3 things a real RDN wants you to know about nutrition

By: Julia McPherson, RDN, LD

There is a lot of buzz around nutrition, especially at the beginning of a new year. These days, everyone seems to be an expert on nutrition – but in reality, an entire profession is dedicated to understanding and explaining the complex science of nutrition to the public.

Here are three things that a real registered dietitian wants you to know*:

1. Carbohydrates are NOT “bad” foods

Carbohydrates, or carbs, are our bodies’ preferred form of fuel. This is the most energy efficient form of fuel. When carbs get broken down in our body, the sugar can be used as energy in our brain or stored in our muscles and liver. Even with diseases like diabetes, carbohydrates are still a crucial part of our diet. Carbohydrates, especially foods with fiber and wholegrains, are good for our energy levels, fullness and satiety and our gut regularity. Don’t be afraid of carbohydrates and be sure to enjoy your City Fresh sweet potatoes, yellow potatoes, butternut squash and fresh corn

Corn is high in carbs and packed with fiber, vitamins and minerals. It’s fuel for your body!
2. Eating the rainbow is pretty magical

The wide variety of colors in fruits and vegetables are because of certain “phytonutrient chemicals”. Simply put, components in the food make the food a certain color AND provide different health benefits. You’ve probably heard the saying, “eat your carrots so you have healthy eyes!”. This phrase our grandmothers used to tell us is actually (somewhat) based in science! Vitamin A and Carotenoids, which give a warm yellowy orange color, are crucial in healthy vision and preventing vision loss. 

While most people tend to have one or two go-to vegetables during the hectic work week, adding a veggie or fruit of a different color into the mix can make sure that the wide band of nutrients from all the colors of the rainbow are in our diet. For example, if you are on a City Fresh Kale smoothie kick and only eat that every morning, you might be eating less Vitamin C and Vitamin A because you skipped out on having a City Fresh Apple and Orange slices with your breakfast. 

In many instances, people tend to focus on cutting out food groups or decreasing the food we eat. However, a more sustainable change to make to your eating would actually be to ADD IN fruits and vegetables.

The whole rainbow of nutrients are important in different ways. In many instances, people tend to focus on cutting out food groups or decreasing the food we eat. However, a more sustainable change to make to your eating would actually be to ADD IN fruits and vegetables. Instead of worrying about how to eat less, try adding in snacks of fruits and vegetables, maybe an apple and peanut butter or adding a side of baked broccoli to your dinner meal. This will provide you with more fiber, vitamins and minerals and could keep you fuller and more satisfied throughout the day.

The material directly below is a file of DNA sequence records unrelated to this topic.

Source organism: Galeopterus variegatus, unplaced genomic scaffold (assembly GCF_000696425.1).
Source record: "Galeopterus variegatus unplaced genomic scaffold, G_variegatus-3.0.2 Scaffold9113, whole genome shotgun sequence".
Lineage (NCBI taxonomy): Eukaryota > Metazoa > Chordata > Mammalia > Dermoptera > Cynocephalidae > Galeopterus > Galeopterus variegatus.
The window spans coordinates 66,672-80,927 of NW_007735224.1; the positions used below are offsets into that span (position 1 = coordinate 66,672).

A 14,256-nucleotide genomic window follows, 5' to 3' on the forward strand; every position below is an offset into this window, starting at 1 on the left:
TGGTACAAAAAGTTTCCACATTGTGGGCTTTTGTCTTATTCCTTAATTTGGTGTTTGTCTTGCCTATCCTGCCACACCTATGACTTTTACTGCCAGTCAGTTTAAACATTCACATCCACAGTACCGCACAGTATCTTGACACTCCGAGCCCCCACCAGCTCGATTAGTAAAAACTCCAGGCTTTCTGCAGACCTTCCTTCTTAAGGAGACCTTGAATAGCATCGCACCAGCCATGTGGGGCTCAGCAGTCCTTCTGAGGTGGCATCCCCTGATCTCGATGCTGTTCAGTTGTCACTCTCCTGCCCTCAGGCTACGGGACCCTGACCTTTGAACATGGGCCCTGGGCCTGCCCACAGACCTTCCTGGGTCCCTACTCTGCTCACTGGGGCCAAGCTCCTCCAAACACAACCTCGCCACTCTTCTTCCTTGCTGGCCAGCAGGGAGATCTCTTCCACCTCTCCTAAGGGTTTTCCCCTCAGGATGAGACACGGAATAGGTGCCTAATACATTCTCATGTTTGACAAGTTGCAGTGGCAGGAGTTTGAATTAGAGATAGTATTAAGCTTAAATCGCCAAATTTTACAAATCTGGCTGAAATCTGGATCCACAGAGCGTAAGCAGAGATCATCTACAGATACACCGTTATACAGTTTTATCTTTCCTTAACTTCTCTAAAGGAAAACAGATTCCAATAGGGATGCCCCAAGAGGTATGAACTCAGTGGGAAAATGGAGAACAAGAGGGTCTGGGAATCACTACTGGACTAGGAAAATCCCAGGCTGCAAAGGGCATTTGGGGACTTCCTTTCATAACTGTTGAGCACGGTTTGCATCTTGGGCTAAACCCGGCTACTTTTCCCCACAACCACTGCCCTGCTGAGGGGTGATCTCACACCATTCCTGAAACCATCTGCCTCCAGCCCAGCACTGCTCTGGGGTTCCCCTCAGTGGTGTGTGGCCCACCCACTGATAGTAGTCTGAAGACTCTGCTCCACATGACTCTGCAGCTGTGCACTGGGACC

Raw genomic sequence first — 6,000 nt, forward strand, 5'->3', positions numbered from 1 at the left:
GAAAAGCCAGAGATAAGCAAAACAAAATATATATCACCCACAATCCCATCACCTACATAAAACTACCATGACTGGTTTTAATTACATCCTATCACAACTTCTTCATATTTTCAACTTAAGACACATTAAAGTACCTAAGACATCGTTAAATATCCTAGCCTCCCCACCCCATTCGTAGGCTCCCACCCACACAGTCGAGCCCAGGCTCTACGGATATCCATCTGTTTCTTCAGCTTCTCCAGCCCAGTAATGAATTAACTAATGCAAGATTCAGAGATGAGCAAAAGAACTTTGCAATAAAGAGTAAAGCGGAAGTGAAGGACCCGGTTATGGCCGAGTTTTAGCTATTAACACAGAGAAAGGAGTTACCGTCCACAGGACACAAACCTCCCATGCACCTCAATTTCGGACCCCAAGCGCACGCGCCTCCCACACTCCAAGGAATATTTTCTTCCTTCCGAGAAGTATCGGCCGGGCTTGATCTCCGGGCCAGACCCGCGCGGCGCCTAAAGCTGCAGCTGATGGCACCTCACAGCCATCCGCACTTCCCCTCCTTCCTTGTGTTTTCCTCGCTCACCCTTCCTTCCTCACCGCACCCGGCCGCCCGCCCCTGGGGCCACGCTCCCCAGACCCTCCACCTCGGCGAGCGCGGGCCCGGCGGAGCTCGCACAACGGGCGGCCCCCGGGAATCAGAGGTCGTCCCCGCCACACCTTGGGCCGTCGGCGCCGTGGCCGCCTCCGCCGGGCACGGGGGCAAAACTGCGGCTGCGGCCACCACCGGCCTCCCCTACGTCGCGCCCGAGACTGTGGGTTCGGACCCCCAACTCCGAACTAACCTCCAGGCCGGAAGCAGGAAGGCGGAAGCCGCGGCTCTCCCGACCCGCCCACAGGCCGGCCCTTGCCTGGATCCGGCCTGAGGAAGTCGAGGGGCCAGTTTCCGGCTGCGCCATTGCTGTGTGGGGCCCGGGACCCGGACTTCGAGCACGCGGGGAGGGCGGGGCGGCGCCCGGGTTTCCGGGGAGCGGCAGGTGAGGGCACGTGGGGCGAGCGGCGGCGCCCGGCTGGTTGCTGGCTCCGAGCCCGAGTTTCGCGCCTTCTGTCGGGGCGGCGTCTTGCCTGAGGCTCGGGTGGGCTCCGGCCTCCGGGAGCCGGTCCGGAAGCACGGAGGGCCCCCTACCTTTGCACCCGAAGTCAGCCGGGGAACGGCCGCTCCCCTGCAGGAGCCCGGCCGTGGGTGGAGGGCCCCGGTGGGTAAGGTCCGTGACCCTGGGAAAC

Check out one of the printables on our website about the benefits of eating across the color spectrum!
3. Diets don’t work

It seems like every season there is a new diet making headlines. Some of these boast significant weight loss, some of them boast higher energy. Many studies show that these restrictive diets simply do not work long term. The “success rate” of people losing X amount of weight and keeping it off for an extended period of time is < 5%. Less than 5%! That means that 95% of us who have tried a restrictive diet and tried to “be good” have ultimately “failed” at changing our bodies in a specific way long term. What diet culture and the health magazines try to tell us is that the lack of success with a restrictive diet is the individual’s fault, though we can see that across the board in these studies, it is in fact very rare to change your body drastically through highly restrictive eating. 

A field of nutrition called Health At Every Size (HAES) is about promoting health positive behaviors without focusing on numbers, weight loss, or before and after pictures. HAES, along with Intuitive Eating, are two topics that have countless dedicated Dietitians and Physicians behind them and could be discussed for pages and pages. We can engage in health promoting and disease preventing activities – like moving our bodies in ways that feel good, staying hydrated, adding in fruits and vegetables (like from a City Fresh Share?!) – WITHOUT focusing on the scale.

If you have nutrition related questions, absolutely reach out to a Registered Dietitian in your area. Many outpatient education hospitals have 1:1 counseling and could be covered under your insurance. Look for a credential looking like “RDN,LD” to ensure you are talking to a reputable source.

*the following topics are general advice; for individual counseling please reach out to a medical professional for personalized care